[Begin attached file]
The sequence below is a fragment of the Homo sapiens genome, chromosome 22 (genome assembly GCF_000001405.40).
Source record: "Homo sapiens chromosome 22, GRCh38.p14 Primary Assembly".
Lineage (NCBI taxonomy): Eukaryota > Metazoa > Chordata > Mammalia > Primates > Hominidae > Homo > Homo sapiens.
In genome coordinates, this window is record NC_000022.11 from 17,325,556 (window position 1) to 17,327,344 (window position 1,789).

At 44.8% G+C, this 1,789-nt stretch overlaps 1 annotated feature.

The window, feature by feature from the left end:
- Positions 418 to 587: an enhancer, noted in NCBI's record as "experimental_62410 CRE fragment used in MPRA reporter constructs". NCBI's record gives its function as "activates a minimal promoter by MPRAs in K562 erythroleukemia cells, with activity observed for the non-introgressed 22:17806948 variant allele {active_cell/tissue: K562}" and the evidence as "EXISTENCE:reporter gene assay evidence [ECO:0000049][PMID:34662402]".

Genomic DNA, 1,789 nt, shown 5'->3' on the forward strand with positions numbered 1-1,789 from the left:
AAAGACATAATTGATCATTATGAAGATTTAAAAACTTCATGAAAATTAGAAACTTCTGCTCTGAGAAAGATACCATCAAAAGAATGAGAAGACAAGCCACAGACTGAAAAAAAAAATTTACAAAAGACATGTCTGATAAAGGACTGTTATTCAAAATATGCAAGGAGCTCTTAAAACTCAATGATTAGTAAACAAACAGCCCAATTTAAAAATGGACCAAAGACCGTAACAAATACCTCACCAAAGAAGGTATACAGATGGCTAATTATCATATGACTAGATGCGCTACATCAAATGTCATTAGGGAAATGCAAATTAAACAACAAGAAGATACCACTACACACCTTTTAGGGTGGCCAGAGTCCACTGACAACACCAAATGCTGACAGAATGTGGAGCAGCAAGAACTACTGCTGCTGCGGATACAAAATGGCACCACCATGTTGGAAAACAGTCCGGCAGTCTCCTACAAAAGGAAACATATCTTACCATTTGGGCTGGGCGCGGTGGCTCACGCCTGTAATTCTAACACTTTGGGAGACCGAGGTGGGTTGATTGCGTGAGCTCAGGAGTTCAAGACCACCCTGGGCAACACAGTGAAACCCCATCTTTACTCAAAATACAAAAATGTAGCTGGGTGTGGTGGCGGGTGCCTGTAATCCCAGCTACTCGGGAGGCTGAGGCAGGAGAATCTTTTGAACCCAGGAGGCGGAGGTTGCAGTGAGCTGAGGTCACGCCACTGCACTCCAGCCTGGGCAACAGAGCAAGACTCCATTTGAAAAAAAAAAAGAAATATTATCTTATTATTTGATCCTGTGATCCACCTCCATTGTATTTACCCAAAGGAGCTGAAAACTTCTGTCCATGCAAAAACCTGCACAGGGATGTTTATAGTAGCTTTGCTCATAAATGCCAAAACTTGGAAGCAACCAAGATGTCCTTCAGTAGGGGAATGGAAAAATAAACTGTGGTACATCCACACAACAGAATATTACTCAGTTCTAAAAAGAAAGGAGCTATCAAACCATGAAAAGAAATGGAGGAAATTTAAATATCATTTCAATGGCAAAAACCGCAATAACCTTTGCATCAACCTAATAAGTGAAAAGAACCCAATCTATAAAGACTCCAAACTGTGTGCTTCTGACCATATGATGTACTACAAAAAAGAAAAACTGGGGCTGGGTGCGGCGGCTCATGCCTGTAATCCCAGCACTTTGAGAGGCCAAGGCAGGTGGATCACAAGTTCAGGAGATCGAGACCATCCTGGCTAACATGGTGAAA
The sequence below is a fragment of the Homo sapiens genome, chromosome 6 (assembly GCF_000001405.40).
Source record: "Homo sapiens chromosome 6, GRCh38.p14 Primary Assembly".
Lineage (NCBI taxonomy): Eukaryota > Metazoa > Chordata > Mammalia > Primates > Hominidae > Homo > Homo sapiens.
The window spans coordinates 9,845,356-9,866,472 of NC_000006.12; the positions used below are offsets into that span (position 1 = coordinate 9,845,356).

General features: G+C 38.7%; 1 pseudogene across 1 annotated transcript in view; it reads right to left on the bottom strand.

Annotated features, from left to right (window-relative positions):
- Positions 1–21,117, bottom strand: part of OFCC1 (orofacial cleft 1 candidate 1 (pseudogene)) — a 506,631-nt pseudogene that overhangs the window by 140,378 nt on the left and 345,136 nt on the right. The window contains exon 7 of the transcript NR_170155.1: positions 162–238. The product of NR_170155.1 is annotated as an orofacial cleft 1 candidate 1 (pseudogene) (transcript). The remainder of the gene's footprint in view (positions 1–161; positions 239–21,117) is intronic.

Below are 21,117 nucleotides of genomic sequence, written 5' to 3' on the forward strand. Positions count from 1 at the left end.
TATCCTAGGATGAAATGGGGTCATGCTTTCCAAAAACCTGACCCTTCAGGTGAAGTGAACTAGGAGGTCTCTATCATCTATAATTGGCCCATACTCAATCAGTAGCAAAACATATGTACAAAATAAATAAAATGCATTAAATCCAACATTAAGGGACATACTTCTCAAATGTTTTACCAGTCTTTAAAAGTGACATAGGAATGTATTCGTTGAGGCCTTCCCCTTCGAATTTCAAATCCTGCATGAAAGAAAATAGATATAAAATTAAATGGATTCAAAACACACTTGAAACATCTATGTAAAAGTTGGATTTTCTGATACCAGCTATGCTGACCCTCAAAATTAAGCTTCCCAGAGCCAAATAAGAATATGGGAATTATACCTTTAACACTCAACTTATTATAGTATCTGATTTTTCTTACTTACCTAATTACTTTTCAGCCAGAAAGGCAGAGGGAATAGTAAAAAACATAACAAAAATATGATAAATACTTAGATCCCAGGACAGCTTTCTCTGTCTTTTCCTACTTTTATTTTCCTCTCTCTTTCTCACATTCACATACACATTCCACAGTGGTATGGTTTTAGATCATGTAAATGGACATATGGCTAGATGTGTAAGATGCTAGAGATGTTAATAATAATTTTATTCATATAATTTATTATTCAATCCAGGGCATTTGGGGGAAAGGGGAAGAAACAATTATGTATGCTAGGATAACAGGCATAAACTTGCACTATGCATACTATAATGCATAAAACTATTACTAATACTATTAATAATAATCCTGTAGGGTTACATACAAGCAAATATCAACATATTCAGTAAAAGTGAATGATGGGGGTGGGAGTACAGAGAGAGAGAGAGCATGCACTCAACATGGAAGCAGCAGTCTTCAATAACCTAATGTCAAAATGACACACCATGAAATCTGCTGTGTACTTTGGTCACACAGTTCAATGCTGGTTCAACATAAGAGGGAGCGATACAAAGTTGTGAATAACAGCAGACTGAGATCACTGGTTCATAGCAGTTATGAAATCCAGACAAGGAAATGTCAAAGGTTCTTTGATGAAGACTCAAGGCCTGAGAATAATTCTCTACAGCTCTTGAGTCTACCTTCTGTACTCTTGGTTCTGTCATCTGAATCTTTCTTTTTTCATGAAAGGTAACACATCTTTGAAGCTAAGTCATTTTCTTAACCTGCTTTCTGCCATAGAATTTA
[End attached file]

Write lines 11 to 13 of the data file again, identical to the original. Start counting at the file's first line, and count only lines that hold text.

Source record: "Homo sapiens chromosome 6, GRCh38.p14 Primary Assembly".
Lineage (NCBI taxonomy): Eukaryota > Metazoa > Chordata > Mammalia > Primates > Hominidae > Homo > Homo sapiens.
The window spans coordinates 9,845,356-9,866,472 of NC_000006.12; the positions used below are offsets into that span (position 1 = coordinate 9,845,356).